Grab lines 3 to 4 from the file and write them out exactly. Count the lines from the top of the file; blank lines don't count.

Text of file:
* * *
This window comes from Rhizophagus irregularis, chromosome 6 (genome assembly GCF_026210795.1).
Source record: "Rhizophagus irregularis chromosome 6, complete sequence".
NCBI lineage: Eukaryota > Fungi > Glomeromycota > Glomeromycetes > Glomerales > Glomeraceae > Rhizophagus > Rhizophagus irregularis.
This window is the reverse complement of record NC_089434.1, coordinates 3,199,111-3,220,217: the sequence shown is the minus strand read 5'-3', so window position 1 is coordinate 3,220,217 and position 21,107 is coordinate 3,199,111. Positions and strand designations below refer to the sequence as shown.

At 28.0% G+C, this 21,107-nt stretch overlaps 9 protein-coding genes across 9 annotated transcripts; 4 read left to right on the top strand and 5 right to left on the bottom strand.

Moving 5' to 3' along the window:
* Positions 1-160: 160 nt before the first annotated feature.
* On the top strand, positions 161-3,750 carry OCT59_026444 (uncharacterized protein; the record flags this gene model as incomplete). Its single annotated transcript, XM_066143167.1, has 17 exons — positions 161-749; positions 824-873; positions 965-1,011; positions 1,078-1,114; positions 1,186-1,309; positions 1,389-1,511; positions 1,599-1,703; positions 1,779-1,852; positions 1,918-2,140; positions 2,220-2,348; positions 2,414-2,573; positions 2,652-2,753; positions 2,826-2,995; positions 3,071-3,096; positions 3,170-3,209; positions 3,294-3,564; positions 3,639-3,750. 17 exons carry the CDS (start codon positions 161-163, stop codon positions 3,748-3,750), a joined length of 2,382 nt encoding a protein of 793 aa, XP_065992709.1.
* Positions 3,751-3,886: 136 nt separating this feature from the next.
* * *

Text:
NCBI lineage: Eukaryota > Fungi > Glomeromycota > Glomeromycetes > Glomerales > Glomeraceae > Rhizophagus > Rhizophagus irregularis.
This window is the reverse complement of record NC_089434.1, coordinates 3,199,111-3,220,217: the sequence shown is the minus strand read 5'-3', so window position 1 is coordinate 3,220,217 and position 21,107 is coordinate 3,199,111. Positions and strand designations below refer to the sequence as shown.